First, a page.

Eastern Anatolian montane steppe

The Eastern Anatolian montane steppe is a temperate grasslands, savannas, and shrublands ecoregion. It is located in the Armenian Highlands, covering parts of eastern Turkey, Armenia, Azerbaijan, southern Georgia, and northwestern Iran.

Eastern Anatolian montane steppe
Vulkan Berg Nemrut (3050 m), Blick auf Tatvan am Vansee (40378054892).jpg
Landscape overlooking Lake Van in eastern Turkey
Ecoregion PA0805.png
Ecoregion territory (in purple)
Biometemperate grasslands, savannas, and shrublands
Area168,381 km2 (65,012 sq mi)
Conservation statusCritical/endangered[1]
Protected8,202 km² (5%)[2]


The ecoregion occupies the Armenian Highlands, a plateau lying mostly between 1500 and 2500 meters elevation. The volcanic peaks Mount Ararat (5137 m) and Mount Süphan (4058 m) rise above the plateau.[1] It covers portions of eastern Turkey, eastern and southern Armenia, Azerbaijan's Nakhchivan Autonomous Republic, the Javakheti region of southern Georgia, and northwestern Iran. The highlands are bounded on the northeast by the Lesser Caucasus, on the northwest by the Pontic Mountains, and on the south by the Zagros Mountains. To the east the plateau descends towards the Aras-Kura lowlands, and in the Aras valley the ecoregion descends to 375 meters elevation.

The northern part of the ecoregion is in the watershed of the upper Aras River, which includes Lake Sevan in Armenia. The Aras empties into the Kura River, which then drains into the Caspian Sea. The ecoregion includes closed basins of Lake Van in eastern Turkey and Lake Urmia in northwestern Iran.

The cities of Tabriz, Erzurum, and Yerevan are located in the ecoregion.


The climate is continental, with warm summers and cold winters. Annual precipitation ranges from 400 to 600 mm, and generally falls evenly throughout the year. Rainfall is lower (200–300 mm annually) in the rain shadow of the high mountains. Strong and cold winds are frequent, particularly on exposed ridges and peaks, and can limit the growth of trees.[1]


Plant communities include desert steppe, semi-desert steppe, mountain steppe, woodland, alpine, and wetlands.

Desert steppe is found in the driest areas, and consists of low xerophytic plants covering 25-30% of the ground. The semi-desert steppe consists of low annual herbs and grasses, including Artemisia fragrans, Capparis spinosa, Bassia prostrata, and Poa bulbosa.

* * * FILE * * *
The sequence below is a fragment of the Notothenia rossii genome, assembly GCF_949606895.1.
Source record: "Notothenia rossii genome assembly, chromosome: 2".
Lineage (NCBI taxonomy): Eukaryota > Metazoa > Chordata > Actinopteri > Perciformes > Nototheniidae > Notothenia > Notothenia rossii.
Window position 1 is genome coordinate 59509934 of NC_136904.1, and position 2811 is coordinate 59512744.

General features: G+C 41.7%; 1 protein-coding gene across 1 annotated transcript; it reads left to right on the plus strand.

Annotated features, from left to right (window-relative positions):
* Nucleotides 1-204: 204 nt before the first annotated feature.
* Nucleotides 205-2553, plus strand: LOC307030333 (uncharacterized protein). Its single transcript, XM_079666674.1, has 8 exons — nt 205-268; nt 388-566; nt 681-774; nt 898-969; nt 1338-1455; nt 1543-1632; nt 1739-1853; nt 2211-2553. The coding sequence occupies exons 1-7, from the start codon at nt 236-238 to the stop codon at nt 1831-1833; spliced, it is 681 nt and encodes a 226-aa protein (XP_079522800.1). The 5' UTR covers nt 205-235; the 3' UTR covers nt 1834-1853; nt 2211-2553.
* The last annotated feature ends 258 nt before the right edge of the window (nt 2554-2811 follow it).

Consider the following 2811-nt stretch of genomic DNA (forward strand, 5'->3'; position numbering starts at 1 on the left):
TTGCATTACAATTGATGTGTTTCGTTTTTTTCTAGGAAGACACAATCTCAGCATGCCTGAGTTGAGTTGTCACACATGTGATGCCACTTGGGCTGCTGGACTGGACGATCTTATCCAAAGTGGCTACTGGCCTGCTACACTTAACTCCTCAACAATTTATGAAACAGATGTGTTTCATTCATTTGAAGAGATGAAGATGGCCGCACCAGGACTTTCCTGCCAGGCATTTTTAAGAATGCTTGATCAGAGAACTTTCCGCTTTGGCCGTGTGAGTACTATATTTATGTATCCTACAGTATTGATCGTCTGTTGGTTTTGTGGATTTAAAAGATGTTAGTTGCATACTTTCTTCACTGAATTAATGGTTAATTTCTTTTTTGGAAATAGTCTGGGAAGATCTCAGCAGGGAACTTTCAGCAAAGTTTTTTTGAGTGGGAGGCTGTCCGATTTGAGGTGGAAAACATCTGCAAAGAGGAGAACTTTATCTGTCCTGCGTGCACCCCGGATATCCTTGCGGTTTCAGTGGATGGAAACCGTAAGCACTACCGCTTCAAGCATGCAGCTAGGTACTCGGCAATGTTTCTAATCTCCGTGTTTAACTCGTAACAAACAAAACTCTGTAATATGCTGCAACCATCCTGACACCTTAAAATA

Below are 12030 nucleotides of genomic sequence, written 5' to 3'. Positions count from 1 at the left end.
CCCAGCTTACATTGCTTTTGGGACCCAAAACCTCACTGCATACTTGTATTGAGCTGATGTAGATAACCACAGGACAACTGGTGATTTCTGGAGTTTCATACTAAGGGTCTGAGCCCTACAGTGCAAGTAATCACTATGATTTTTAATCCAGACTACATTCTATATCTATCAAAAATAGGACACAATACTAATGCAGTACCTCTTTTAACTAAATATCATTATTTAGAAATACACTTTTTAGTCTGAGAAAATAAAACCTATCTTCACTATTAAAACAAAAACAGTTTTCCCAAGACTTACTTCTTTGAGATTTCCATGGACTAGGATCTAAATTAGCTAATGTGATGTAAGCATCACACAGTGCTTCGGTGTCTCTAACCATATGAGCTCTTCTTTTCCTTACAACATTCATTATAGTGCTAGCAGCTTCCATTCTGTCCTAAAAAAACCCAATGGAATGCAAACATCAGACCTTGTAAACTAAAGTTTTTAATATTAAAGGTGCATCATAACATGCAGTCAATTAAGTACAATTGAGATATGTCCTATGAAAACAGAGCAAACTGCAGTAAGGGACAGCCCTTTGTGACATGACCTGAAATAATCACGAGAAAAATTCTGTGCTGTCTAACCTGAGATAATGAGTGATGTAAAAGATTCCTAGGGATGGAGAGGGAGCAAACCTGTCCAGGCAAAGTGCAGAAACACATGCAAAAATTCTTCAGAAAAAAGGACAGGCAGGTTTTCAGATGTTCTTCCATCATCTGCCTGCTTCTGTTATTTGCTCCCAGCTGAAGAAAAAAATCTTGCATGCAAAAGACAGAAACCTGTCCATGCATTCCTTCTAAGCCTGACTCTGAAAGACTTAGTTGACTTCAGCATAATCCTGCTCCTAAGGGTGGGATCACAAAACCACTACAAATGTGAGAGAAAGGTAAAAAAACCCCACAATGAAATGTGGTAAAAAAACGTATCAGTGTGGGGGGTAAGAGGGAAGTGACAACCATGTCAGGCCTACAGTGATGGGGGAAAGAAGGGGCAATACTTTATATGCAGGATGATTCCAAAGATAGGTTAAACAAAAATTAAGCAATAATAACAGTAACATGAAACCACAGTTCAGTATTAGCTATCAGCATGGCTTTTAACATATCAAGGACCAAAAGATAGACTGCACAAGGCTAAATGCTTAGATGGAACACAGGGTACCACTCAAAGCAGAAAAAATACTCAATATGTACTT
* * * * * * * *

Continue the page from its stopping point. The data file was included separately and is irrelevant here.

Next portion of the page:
Mountain steppes consist of herbs, shrubs, and grasses, which grow higher and are more diverse than the desert and semi-desert steppes. From 1500 to 2200 meters elevation, the main plant associations are cushion-like formations of Artemisia austriaca and Artemisia fragrans or species of Astragalus, Acantholimon, and Onobrychis, or grasslands of Poa bulbosa and species of Stipa, Festuca, and Bassia. From 2200 to 2700 meters elevation, umbellifers of genera Ferula and Prangos are common.[1]

Open steppe woodlands are predominantly of juniper (Juniperus) and almond. The trees form a sparse canopy, underneath which is a shrub layer of Pistacia, Berberis, and Rosa, and an herb layer with species of Astragalus and Artemisia. Scattered areas of oak woodland occur between 800 and 2000 meters elevation where moisture and soils are favorable.[1]

Wetlands occur around the ecoregion's lakes and streams. Wetland vegetation is predominantly reeds and rushes, including common reed (Phragmites australis), cattails (Typha spp.), the rush Scirpus tabernaemontani, and the sedges Carex acuta, C. diluta, and Bolboschoenus maritimus.[1]

Alpine plant communities are found on the high peaks, including Ararat and Süphan. Characteristic plants are herbs and geophytes, with species of Draba, Dracocephalum, Oxyria, Polygonum, Veronica, Trollius, Scilla, Primula, and Gentiana verna.[1]


Large mammals include brown bear (Ursus arctos), gray wolf (Canis lupus), striped hyena (Hyena hyena), and wild goat (Capra aegagrus).[1]

Protected areasEdit

A 2017 assessment found that 8,202 km2, or 5%, of the ecoregion is in protected areas.[2] Protected areas include Charoimagh Protected Area, Sahand Protected Area, Marakan Protected Area, and Kiamaky Wildlife Refuge in Iran, Sevan National Park, Lake Arpi National Park, and Khosrov Forest State Reserve in Armenia, Mount Ararat (Ağrı Dağı) National Park and Süphan Dağı in Turkey, and Arpachay State Nature Sanctuary in Azerbaijan.

External linksEdit

  • "Eastern Anatolian steppe". Terrestrial Ecoregions. World Wildlife Fund.


  1. ^ a b c d e f g h "Eastern Anatolian steppe". Terrestrial Ecoregions. World Wildlife Fund.
  2. ^ a b Dinerstein, Eric; Olson, David; et al. (June 2017). "An Ecoregion-Based Approach to Protecting Half the Terrestrial Realm". BioScience. 67 (6): 534–545. doi:10.1093/biosci/bix014. PMC 5451287. PMID 28608869.{{cite journal}}: CS1 maint: date and year (link) Supplemental material 2 table S1b.